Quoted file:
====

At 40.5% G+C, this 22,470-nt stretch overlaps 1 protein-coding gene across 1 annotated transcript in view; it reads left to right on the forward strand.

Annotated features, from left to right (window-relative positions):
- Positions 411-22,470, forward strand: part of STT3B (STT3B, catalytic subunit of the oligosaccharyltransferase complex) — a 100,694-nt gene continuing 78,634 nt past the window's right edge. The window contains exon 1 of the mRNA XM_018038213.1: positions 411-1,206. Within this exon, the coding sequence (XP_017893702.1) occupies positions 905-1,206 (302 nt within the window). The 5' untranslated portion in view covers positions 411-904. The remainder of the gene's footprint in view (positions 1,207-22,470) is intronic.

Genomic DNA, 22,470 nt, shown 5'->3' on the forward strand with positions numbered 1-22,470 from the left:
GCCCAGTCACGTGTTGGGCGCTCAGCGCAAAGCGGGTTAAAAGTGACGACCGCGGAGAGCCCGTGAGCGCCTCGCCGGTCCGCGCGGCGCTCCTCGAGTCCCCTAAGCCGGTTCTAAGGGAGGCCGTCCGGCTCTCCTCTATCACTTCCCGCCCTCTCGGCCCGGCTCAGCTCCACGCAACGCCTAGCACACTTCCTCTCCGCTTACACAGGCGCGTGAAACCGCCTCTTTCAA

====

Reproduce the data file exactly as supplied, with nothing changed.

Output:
At 40.5% G+C, this 22,470-nt stretch overlaps 1 protein-coding gene across 1 annotated transcript in view; it reads left to right on the forward strand.

Annotated features, from left to right (window-relative positions):
- Positions 411-22,470, forward strand: part of STT3B (STT3B, catalytic subunit of the oligosaccharyltransferase complex) — a 100,694-nt gene continuing 78,634 nt past the window's right edge. The window contains exon 1 of the mRNA XM_018038213.1: positions 411-1,206. Within this exon, the coding sequence (XP_017893702.1) occupies positions 905-1,206 (302 nt within the window). The 5' untranslated portion in view covers positions 411-904. The remainder of the gene's footprint in view (positions 1,207-22,470) is intronic.

Genomic DNA, 22,470 nt, shown 5'->3' on the forward strand with positions numbered 1-22,470 from the left:
GCCCAGTCACGTGTTGGGCGCTCAGCGCAAAGCGGGTTAAAAGTGACGACCGCGGAGAGCCCGTGAGCGCCTCGCCGGTCCGCGCGGCGCTCCTCGAGTCCCCTAAGCCGGTTCTAAGGGAGGCCGTCCGGCTCTCCTCTATCACTTCCCGCCCTCTCGGCCCGGCTCAGCTCCACGCAACGCCTAGCACACTTCCTCTCCGCTTACACAGGCGCGTGAAACCGCCTCTTTCAA